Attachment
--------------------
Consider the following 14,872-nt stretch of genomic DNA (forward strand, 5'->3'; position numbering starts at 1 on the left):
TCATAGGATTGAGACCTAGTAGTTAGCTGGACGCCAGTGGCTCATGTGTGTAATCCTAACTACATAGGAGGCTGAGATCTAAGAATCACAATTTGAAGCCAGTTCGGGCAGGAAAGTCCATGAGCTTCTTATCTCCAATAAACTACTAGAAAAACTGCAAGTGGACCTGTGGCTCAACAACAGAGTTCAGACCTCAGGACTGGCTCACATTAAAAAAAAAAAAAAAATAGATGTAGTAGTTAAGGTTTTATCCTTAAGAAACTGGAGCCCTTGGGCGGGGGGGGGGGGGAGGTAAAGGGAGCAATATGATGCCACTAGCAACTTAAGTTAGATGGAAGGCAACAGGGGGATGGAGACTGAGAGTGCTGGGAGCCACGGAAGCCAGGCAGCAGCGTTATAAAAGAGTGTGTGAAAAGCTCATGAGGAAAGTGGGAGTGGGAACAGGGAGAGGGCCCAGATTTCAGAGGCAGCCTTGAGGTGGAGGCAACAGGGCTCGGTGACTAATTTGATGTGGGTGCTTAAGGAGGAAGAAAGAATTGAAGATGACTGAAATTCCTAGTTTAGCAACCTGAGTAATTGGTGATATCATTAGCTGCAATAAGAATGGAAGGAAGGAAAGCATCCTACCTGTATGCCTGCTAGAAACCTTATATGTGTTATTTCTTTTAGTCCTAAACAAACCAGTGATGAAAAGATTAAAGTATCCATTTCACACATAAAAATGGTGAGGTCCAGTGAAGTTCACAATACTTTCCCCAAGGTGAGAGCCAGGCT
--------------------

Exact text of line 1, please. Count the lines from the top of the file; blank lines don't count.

Consider the following 14,872-nt stretch of genomic DNA (forward strand, 5'->3'; position numbering starts at 1 on the left):